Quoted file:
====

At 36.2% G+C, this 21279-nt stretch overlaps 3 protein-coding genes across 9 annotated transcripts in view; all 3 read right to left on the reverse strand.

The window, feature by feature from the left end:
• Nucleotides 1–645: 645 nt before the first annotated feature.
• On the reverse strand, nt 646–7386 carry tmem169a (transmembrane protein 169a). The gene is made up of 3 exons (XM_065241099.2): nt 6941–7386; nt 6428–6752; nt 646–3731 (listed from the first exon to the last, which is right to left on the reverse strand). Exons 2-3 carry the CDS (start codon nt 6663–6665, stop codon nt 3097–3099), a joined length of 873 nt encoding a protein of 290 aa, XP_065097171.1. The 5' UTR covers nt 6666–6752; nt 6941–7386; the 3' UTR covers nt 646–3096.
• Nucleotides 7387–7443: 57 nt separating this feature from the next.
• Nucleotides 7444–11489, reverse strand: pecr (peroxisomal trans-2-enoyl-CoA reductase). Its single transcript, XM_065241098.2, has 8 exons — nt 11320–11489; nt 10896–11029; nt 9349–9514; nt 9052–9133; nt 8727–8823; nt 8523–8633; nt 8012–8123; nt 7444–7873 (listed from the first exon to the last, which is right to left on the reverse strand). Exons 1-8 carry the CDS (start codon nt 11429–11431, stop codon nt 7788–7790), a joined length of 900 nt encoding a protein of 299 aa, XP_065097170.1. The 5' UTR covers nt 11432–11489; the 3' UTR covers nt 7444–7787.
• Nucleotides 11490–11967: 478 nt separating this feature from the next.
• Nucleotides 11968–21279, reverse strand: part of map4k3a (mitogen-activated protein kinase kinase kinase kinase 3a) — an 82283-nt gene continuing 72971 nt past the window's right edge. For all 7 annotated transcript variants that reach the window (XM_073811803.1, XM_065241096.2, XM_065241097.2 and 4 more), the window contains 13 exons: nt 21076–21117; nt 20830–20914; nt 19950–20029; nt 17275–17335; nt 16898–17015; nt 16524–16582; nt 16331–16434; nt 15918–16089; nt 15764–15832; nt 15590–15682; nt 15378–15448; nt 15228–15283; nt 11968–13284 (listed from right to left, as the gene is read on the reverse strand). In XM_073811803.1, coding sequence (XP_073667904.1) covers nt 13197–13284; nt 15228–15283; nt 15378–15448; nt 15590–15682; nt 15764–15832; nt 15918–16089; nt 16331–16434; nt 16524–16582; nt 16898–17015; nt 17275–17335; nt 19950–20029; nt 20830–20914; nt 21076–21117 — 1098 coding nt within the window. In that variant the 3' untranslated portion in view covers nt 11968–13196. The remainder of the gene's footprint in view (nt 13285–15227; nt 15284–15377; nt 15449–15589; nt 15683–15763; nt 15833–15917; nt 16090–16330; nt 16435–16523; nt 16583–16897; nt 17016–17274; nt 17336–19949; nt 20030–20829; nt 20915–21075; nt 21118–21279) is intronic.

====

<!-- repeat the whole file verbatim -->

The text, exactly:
At 36.2% G+C, this 21279-nt stretch overlaps 3 protein-coding genes across 9 annotated transcripts in view; all 3 read right to left on the reverse strand.

The window, feature by feature from the left end:
• Nucleotides 1–645: 645 nt before the first annotated feature.
• On the reverse strand, nt 646–7386 carry tmem169a (transmembrane protein 169a). The gene is made up of 3 exons (XM_065241099.2): nt 6941–7386; nt 6428–6752; nt 646–3731 (listed from the first exon to the last, which is right to left on the reverse strand). Exons 2-3 carry the CDS (start codon nt 6663–6665, stop codon nt 3097–3099), a joined length of 873 nt encoding a protein of 290 aa, XP_065097171.1. The 5' UTR covers nt 6666–6752; nt 6941–7386; the 3' UTR covers nt 646–3096.
• Nucleotides 7387–7443: 57 nt separating this feature from the next.
• Nucleotides 7444–11489, reverse strand: pecr (peroxisomal trans-2-enoyl-CoA reductase). Its single transcript, XM_065241098.2, has 8 exons — nt 11320–11489; nt 10896–11029; nt 9349–9514; nt 9052–9133; nt 8727–8823; nt 8523–8633; nt 8012–8123; nt 7444–7873 (listed from the first exon to the last, which is right to left on the reverse strand). Exons 1-8 carry the CDS (start codon nt 11429–11431, stop codon nt 7788–7790), a joined length of 900 nt encoding a protein of 299 aa, XP_065097170.1. The 5' UTR covers nt 11432–11489; the 3' UTR covers nt 7444–7787.
• Nucleotides 11490–11967: 478 nt separating this feature from the next.
• Nucleotides 11968–21279, reverse strand: part of map4k3a (mitogen-activated protein kinase kinase kinase kinase 3a) — an 82283-nt gene continuing 72971 nt past the window's right edge. For all 7 annotated transcript variants that reach the window (XM_073811803.1, XM_065241096.2, XM_065241097.2 and 4 more), the window contains 13 exons: nt 21076–21117; nt 20830–20914; nt 19950–20029; nt 17275–17335; nt 16898–17015; nt 16524–16582; nt 16331–16434; nt 15918–16089; nt 15764–15832; nt 15590–15682; nt 15378–15448; nt 15228–15283; nt 11968–13284 (listed from right to left, as the gene is read on the reverse strand). In XM_073811803.1, coding sequence (XP_073667904.1) covers nt 13197–13284; nt 15228–15283; nt 15378–15448; nt 15590–15682; nt 15764–15832; nt 15918–16089; nt 16331–16434; nt 16524–16582; nt 16898–17015; nt 17275–17335; nt 19950–20029; nt 20830–20914; nt 21076–21117 — 1098 coding nt within the window. In that variant the 3' untranslated portion in view covers nt 11968–13196. The remainder of the gene's footprint in view (nt 13285–15227; nt 15284–15377; nt 15449–15589; nt 15683–15763; nt 15833–15917; nt 16090–16330; nt 16435–16523; nt 16583–16897; nt 17016–17274; nt 17336–19949; nt 20030–20829; nt 20915–21075; nt 21118–21279) is intronic.